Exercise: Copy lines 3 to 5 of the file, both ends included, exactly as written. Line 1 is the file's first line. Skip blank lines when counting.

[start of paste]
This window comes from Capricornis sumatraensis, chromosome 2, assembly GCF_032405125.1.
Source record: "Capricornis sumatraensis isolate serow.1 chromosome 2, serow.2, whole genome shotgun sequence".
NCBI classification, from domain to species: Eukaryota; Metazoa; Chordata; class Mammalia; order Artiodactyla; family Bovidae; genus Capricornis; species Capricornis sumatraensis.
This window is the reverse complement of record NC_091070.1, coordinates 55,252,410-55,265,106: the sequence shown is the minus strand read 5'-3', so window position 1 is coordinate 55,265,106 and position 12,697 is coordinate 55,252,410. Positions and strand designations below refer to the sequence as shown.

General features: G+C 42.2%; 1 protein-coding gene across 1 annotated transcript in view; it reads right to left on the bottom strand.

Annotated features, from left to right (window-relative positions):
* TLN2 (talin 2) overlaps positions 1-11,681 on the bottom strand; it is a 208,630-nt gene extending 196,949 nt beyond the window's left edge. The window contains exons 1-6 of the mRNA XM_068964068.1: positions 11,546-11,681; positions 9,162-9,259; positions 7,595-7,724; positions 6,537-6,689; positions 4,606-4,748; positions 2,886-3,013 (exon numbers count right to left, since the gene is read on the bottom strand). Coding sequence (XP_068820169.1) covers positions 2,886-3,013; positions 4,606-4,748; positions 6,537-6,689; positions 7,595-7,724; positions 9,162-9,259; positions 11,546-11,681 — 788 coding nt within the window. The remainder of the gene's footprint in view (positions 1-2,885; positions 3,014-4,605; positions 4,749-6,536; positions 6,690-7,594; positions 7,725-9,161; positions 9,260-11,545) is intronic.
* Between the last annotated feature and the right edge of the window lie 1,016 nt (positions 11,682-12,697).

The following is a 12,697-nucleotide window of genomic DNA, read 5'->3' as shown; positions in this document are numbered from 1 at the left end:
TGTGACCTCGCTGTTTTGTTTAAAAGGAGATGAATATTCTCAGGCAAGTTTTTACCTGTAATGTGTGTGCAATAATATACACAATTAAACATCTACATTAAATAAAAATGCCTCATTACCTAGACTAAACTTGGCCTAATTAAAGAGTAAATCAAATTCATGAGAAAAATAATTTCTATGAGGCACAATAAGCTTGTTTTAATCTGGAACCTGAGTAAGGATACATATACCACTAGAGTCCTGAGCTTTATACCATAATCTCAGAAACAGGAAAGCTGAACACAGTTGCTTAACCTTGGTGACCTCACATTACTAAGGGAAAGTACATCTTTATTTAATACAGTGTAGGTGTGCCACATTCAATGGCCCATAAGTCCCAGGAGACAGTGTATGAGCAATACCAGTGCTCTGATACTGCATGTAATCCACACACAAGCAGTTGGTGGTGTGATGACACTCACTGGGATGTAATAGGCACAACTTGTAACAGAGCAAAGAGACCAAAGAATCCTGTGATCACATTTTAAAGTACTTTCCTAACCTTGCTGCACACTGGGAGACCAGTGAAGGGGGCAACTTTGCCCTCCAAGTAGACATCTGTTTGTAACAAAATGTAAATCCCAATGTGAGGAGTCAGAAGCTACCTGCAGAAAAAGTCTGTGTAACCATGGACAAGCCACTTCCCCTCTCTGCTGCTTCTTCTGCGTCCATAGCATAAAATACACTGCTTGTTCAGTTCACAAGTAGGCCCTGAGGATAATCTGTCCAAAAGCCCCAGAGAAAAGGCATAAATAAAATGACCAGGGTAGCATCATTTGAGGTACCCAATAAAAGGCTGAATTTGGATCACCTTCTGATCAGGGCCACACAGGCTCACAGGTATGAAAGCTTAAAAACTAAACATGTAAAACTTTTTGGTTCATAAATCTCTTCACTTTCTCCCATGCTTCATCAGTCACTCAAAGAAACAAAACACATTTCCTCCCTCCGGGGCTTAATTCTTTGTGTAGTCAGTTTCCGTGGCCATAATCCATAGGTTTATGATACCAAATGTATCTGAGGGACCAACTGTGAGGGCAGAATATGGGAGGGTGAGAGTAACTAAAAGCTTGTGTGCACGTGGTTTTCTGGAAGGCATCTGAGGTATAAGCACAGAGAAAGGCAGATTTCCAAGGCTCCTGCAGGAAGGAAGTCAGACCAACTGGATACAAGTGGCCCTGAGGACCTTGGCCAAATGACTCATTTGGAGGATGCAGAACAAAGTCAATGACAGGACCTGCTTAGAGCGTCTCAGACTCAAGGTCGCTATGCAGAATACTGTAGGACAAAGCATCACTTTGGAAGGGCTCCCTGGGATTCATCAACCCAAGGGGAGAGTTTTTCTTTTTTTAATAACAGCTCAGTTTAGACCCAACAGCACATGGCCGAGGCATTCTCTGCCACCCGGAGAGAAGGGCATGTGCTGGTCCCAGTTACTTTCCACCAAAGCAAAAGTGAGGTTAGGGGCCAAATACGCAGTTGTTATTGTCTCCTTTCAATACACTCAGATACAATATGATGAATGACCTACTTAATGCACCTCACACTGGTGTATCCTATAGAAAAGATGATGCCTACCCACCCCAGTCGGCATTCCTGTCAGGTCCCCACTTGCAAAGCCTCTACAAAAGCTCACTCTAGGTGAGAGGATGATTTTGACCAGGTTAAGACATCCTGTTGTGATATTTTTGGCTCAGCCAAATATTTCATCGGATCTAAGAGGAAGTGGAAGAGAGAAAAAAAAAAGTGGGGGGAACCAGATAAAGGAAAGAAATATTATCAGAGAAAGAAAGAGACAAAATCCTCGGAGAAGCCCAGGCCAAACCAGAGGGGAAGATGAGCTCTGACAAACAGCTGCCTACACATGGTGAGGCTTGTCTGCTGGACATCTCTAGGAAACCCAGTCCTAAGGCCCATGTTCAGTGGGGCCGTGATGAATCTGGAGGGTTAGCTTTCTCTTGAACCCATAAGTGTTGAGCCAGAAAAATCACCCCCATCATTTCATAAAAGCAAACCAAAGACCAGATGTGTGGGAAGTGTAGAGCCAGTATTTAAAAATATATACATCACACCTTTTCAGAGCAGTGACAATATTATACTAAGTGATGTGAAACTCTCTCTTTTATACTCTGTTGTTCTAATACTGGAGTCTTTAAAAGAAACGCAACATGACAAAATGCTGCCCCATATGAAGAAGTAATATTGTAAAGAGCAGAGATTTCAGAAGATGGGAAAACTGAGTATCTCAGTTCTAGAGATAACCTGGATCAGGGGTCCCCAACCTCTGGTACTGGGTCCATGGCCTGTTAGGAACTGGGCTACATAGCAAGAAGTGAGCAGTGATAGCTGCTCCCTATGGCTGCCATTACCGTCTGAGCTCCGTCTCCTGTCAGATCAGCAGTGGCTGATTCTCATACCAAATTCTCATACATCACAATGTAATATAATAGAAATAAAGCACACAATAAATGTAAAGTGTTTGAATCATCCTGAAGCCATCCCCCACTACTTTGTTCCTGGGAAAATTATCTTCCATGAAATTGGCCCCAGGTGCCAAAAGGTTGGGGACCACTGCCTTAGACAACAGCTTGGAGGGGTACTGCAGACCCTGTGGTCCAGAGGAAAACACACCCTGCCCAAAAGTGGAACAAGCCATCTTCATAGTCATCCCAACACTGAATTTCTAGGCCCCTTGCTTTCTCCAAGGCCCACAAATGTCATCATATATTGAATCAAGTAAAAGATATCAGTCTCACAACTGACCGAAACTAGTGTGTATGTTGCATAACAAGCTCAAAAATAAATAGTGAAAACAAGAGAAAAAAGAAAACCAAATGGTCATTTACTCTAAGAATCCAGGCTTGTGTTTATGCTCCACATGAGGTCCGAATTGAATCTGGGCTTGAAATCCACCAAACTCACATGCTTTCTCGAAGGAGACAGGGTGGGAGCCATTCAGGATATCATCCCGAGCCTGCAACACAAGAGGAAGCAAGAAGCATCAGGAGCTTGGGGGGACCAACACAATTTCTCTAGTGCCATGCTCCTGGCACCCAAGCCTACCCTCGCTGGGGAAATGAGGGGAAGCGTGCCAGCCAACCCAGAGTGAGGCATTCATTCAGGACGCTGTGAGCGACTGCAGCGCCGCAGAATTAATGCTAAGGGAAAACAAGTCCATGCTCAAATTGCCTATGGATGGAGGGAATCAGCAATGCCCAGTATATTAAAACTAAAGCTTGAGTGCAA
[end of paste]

NCBI classification, from domain to species: Eukaryota; Metazoa; Chordata; class Mammalia; order Artiodactyla; family Bovidae; genus Capricornis; species Capricornis sumatraensis.
This window is the reverse complement of record NC_091070.1, coordinates 55,252,410-55,265,106: the sequence shown is the minus strand read 5'-3', so window position 1 is coordinate 55,265,106 and position 12,697 is coordinate 55,252,410. Positions and strand designations below refer to the sequence as shown.

General features: G+C 42.2%; 1 protein-coding gene across 1 annotated transcript in view; it reads right to left on the bottom strand.